2019 One Book South Dakota Arrives
'Neither Wolf nor Dog' Available for Statewide Loan
Ready to start your first book club discussion of the New Year with a novel you can talk about with everyone else in South Dakota? The South Dakota Humanities Council's 2019 One Book South Dakota, "Neither Wolf nor Dog: On Forgotten Roads with an Indian Elder," has arrived at our offices and is available for loan!
Since 2003, the One Book program has encouraged people across South Dakota to read and discuss the same book through the year. You can borrow the One Book from the SDHC lending library for an application fee of just $50 and, optionally, host an SDHC scholar to facilitate your discussion. The South Dakota Humanities Council's packaged reading program "Book Club to Go" is designed for book clubs organized by individuals, libraries, museums, and other non-profit organizations.
If you'd like to join bibliophiles around the state who are reading and discussing Nerburn's book leading up to the 2019 Festival of Books Oct. 3-6 in Rapid City and Deadwood, where he'll be featured as the keynote speaker, click below to check out the One Book South Dakota for your book club and to find out more about the program.
Promoting Cultural Unity
The 2019 selection, announced in December during a special event at the South Dakota Humanities Council office in Brookings, tells the heartwarming story of three men on a mission to understand one another. Written by past South Dakota Festival of Books author Kent Nerburn, "Neither Wolf nor Dog" is told from a multicultural perspective.
"In 'Neither Wolf nor Dog' I tell the story of three men – two Native and one non-Native — as we journey through a world too often hidden and too little understood, and struggle to see the world through each others' eyes," Nerburn said. "I hope readers who share this journey will learn something of our complex and difficult intertwined histories and reflect on what it means to go forward as common children of this common land."
About Nerburn and the One Book
A two-time winner of the Minnesota Book Award, Nerburn is the author of 14 books on spiritual values and Native American themes, including "Letters to My Son," "Chief Joseph and the Flight of the Nez Perce" and, most recently, "Dancing with the Gods."
"For several years I worked on the Red Lake Ojibwe reservation helping students collect the memories of the tribal elders," Nerburn said. "This changed my life and introduced me to the native spiritual traditions that have become so central to the message in my writings."
"Neither Wolf Nor Dog" was made into a feature film in 2016. Nerburn is excited that the entire state's citizens will be reading and discussing his book.
"I am humbled to have my unique literary child, 'Neither Wolf nor Dog,' chosen as the one book South Dakota selection for 2019," Nerburn said. "A Native elder once counseled me: 'You should always teach by story, because stories lodge deep in the heart.'"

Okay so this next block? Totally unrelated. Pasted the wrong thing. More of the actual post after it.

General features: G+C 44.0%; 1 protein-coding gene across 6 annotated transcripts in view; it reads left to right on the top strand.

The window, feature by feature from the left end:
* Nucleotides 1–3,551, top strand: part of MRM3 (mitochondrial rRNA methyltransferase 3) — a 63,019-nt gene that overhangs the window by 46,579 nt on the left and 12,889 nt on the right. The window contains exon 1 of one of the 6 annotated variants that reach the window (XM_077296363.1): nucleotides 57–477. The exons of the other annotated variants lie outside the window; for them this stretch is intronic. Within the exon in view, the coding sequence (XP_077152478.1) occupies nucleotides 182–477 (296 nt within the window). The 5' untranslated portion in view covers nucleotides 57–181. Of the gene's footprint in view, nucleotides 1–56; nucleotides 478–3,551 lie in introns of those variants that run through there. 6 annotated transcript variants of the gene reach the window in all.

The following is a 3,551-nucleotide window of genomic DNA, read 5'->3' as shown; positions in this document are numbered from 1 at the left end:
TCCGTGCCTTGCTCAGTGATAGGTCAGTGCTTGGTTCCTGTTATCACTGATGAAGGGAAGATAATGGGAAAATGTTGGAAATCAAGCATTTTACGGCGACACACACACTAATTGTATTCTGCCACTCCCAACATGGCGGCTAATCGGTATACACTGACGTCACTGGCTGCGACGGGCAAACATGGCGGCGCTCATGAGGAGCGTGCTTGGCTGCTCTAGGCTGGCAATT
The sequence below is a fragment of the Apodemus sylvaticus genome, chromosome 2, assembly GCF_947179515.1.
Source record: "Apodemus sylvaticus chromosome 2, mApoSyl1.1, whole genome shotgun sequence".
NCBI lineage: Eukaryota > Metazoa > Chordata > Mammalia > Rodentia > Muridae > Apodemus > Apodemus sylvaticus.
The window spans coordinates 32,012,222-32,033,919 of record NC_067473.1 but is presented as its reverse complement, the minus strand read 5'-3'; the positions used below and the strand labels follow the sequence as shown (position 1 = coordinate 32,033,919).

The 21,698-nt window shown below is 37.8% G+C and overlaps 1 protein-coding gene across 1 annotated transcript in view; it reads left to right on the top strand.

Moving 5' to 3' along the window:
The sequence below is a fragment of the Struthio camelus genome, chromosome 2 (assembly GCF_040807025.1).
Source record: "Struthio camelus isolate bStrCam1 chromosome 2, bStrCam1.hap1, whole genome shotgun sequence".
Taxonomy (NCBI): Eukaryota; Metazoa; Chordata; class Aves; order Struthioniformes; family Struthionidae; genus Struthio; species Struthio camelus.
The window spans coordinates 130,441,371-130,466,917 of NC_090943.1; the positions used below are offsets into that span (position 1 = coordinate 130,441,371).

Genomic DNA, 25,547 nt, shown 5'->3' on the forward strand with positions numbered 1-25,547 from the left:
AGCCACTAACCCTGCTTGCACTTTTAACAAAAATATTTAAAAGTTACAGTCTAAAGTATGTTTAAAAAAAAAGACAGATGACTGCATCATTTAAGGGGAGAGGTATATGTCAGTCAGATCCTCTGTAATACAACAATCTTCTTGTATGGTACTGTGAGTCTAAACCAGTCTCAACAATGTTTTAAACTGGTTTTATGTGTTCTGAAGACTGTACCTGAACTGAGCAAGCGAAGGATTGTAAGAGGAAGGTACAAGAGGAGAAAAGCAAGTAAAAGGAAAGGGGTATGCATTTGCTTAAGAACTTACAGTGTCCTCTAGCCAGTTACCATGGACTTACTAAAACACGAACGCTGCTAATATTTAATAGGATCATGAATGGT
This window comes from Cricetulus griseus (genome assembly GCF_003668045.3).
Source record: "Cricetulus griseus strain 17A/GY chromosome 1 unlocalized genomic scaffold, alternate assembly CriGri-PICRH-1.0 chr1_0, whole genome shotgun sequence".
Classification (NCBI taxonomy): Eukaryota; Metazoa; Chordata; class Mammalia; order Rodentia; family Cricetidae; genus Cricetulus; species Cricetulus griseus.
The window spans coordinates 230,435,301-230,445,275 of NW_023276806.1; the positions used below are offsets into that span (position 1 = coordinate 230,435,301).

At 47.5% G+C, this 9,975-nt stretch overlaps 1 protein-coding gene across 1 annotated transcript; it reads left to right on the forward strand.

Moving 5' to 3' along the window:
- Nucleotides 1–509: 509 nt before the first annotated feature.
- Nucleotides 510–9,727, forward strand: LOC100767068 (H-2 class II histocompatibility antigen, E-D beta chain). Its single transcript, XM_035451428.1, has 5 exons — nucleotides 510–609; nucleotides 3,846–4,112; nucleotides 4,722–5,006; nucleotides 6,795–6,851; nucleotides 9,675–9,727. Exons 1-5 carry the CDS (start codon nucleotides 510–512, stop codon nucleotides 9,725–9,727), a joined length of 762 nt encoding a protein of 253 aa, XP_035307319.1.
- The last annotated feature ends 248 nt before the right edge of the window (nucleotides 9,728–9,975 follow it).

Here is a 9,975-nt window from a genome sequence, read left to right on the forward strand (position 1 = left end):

Born and raised near Minneapolis, Nerburn earned a bachelor's degree at the University of Minnesota in American Studies. He went on to study humanities and religious studies at Stanford University before earning a doctorate in religious studies and art at the University of California at Berkeley. Originally a sculptor, Nerburn became a writer to reach broader audiences with his work. After spending 25 years in northern Minnesota, Nerburn and his wife now live near Portland, Ore.
The shelves at the South Dakota Humanities Council office in Brookings are stocked with copies of the 2019 One Book South Dakota, "Neither Wolf nor Dog" by Kent Nerburn. To check out a copy for your book club, visit our One Book South Dakota page or call 605-688-6113.
Jointly Announced with 2019 YR One Book
Nerburn's book was announced jointly with the 2019 Young Readers One Book South Dakota, "Tatanka and Other Legends of the Lakota People," by Oglala Lakota tribal artist and author Donald F. Montileaux of Rapid City. The young readers selection is a bind-in of three works with both English and Lakota text: "Tatanka and the Lakota People: A Creation Story," "Tasunka: A Lakota Horse Legend," and "Muskrat and Skunk: A Lakota Drum Story."
The South Dakota Humanities Council, whose mission is to "celebrate literature, promote civil conversation, and tell the stories that define our state," is excited to feature two books in 2019 that encourage multicultural thinking and diversity. Nerburn and Montileaux are both past Festival of Books presenters.
Montileaux's bind-in book is currently being produced by the South Dakota Historical Society Press. Watch sdhumanities.org for updates on its availability.
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